While modern medicine has yet to produce a reliable cure for Macular Degeneration, doctors can stem the tide of the disease through a variety of treatment methods.
Anti-angiogenesis drugs – Ophthalmologists frequently treat Macular Degeneration by preventing the formation of new blood vessels near the macula. To achieve this goal, doctors usually turn to anti-angiogenesis drugs. These medications have earned a solid reputation of not only stopping further deterioration of the macula, but of also enabling patients to possibly regain lost vision. To reap the full benefits of anti-angiogenesis drugs, a patient may have to receive additional treatments during follow-up appointments.
Vitamin Supplements – At first glance, it may seem as if vitamin supplements would hardly have an impact in treating Macular Degeneration. Research conducted by the National Eye Institute of the National Institutes of Health, however, suggests that certain vitamins may prove beneficial for some Macular Degeneration patients. In a report entitled AREDS (Age-Related Eye Disease Study), the National Eye Institute found that ingesting vitamins E, C, zinc, beta carotene and copper can preserve the vision of individuals diagnosed with Macular Degeneration. The study’s results were applicable to patients with both intermediate and advanced forms of the disease.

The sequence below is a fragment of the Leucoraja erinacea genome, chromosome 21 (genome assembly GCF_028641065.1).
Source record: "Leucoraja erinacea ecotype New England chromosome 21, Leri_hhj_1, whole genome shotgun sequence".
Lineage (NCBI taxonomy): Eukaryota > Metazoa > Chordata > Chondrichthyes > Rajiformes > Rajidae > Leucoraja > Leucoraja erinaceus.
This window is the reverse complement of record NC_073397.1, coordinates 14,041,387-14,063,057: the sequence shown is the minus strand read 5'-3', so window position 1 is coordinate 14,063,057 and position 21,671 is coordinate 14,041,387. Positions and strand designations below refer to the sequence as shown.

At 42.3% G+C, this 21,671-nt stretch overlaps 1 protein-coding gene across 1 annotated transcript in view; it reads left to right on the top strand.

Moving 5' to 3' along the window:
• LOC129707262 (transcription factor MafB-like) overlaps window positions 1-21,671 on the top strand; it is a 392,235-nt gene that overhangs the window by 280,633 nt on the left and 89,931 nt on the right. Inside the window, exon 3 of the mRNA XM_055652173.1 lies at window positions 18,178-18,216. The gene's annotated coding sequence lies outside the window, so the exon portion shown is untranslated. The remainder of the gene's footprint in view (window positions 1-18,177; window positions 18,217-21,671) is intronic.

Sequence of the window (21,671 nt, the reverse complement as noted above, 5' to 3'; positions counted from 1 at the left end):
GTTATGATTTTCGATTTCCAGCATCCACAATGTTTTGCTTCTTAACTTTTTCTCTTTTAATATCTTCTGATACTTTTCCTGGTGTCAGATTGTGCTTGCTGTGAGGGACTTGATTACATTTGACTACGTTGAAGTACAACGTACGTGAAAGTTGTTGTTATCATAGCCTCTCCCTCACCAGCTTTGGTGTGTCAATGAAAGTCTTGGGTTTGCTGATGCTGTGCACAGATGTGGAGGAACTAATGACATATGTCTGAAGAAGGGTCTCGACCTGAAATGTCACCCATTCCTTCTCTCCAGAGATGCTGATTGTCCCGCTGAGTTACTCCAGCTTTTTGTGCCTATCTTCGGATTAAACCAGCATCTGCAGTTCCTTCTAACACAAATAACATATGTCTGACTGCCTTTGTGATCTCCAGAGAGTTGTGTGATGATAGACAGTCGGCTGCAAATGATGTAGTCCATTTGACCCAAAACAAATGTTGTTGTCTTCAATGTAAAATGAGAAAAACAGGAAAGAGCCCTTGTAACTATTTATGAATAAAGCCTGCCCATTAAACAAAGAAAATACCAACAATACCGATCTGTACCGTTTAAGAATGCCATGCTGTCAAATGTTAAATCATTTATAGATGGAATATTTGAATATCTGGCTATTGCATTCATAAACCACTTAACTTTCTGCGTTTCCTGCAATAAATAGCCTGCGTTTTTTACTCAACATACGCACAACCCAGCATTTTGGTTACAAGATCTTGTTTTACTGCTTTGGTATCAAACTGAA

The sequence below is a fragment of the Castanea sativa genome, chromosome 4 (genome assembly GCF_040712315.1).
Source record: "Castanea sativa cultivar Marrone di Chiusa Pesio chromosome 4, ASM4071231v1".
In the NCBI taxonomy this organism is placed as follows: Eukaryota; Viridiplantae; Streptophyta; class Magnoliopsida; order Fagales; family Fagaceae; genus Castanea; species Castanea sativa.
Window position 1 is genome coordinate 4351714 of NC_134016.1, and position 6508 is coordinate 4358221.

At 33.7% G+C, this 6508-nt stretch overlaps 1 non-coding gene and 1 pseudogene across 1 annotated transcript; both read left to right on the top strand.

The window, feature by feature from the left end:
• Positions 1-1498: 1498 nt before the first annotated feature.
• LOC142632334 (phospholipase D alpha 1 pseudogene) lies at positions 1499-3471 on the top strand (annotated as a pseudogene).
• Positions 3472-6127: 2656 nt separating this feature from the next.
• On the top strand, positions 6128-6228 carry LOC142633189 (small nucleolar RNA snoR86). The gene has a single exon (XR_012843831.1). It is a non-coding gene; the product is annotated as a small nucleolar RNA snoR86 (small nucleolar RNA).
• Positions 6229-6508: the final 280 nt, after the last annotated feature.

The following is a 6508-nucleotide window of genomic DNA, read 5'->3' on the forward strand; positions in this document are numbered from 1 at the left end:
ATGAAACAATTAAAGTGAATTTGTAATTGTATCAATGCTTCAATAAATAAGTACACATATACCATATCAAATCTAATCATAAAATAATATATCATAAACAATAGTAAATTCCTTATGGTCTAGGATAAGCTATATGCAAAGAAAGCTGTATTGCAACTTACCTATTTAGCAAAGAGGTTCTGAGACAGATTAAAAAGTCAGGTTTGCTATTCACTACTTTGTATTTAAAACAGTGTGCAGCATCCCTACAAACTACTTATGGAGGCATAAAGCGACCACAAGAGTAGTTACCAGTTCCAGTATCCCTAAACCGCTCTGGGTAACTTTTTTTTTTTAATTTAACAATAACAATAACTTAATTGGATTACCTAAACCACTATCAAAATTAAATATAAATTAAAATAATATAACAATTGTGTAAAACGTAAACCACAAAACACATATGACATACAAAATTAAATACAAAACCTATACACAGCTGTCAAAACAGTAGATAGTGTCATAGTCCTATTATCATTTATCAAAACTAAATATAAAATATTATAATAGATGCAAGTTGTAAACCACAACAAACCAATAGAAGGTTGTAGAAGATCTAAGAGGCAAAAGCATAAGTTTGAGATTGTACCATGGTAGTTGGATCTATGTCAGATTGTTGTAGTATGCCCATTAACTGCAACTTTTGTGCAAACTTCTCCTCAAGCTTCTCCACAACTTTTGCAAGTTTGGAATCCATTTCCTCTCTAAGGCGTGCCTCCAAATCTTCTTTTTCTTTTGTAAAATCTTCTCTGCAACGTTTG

Laser Therapy – For some Macular Degeneration patients, laser lights can be used to eradicate abnormal blood vessels near the macula.